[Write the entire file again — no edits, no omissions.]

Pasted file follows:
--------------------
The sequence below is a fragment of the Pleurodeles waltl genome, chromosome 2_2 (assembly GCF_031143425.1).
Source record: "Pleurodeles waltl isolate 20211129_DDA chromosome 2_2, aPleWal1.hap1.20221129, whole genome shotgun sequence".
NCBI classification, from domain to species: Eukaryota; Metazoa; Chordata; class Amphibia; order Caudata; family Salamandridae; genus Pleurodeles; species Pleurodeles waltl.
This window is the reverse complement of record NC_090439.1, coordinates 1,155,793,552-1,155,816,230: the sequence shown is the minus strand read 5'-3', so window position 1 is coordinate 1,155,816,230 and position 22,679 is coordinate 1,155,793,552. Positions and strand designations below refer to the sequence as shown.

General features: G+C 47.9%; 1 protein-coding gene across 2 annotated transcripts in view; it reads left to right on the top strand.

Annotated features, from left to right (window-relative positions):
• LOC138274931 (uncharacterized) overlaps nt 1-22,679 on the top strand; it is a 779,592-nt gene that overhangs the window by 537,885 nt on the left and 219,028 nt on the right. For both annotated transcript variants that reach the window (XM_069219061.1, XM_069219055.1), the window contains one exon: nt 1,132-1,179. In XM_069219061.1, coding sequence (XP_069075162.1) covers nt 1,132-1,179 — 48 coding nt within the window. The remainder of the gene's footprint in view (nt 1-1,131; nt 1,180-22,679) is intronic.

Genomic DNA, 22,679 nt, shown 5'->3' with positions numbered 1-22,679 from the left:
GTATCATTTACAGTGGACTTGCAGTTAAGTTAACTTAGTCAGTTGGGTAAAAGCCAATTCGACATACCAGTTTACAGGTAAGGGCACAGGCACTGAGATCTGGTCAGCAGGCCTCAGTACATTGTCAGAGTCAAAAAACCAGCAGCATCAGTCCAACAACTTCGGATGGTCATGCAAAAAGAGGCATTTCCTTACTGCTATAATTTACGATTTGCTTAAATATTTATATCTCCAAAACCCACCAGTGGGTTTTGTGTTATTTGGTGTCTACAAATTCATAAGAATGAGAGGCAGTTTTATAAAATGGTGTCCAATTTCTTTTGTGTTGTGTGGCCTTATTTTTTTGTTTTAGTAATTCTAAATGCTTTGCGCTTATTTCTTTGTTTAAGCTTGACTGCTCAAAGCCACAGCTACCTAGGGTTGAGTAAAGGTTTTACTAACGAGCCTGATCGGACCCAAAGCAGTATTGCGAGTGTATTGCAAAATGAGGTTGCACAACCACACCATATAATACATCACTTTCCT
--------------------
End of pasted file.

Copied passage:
The sequence below is a fragment of the Pleurodeles waltl genome, chromosome 2_2 (assembly GCF_031143425.1).
Source record: "Pleurodeles waltl isolate 20211129_DDA chromosome 2_2, aPleWal1.hap1.20221129, whole genome shotgun sequence".
NCBI classification, from domain to species: Eukaryota; Metazoa; Chordata; class Amphibia; order Caudata; family Salamandridae; genus Pleurodeles; species Pleurodeles waltl.
This window is the reverse complement of record NC_090439.1, coordinates 1,155,793,552-1,155,816,230: the sequence shown is the minus strand read 5'-3', so window position 1 is coordinate 1,155,816,230 and position 22,679 is coordinate 1,155,793,552. Positions and strand designations below refer to the sequence as shown.

General features: G+C 47.9%; 1 protein-coding gene across 2 annotated transcripts in view; it reads left to right on the top strand.

Annotated features, from left to right (window-relative positions):
• LOC138274931 (uncharacterized) overlaps nt 1-22,679 on the top strand; it is a 779,592-nt gene that overhangs the window by 537,885 nt on the left and 219,028 nt on the right. For both annotated transcript variants that reach the window (XM_069219061.1, XM_069219055.1), the window contains one exon: nt 1,132-1,179. In XM_069219061.1, coding sequence (XP_069075162.1) covers nt 1,132-1,179 — 48 coding nt within the window. The remainder of the gene's footprint in view (nt 1-1,131; nt 1,180-22,679) is intronic.

Genomic DNA, 22,679 nt, shown 5'->3' with positions numbered 1-22,679 from the left:
GTATCATTTACAGTGGACTTGCAGTTAAGTTAACTTAGTCAGTTGGGTAAAAGCCAATTCGACATACCAGTTTACAGGTAAGGGCACAGGCACTGAGATCTGGTCAGCAGGCCTCAGTACATTGTCAGAGTCAAAAAACCAGCAGCATCAGTCCAACAACTTCGGATGGTCATGCAAAAAGAGGCATTTCCTTACTGCTATAATTTACGATTTGCTTAAATATTTATATCTCCAAAACCCACCAGTGGGTTTTGTGTTATTTGGTGTCTACAAATTCATAAGAATGAGAGGCAGTTTTATAAAATGGTGTCCAATTTCTTTTGTGTTGTGTGGCCTTATTTTTTTGTTTTAGTAATTCTAAATGCTTTGCGCTTATTTCTTTGTTTAAGCTTGACTGCTCAAAGCCACAGCTACCTAGGGTTGAGTAAAGGTTTTACTAACGAGCCTGATCGGACCCAAAGCAGTATTGCGAGTGTATTGCAAAATGAGGTTGCACAACCACACCATATAATACATCACTTTCCT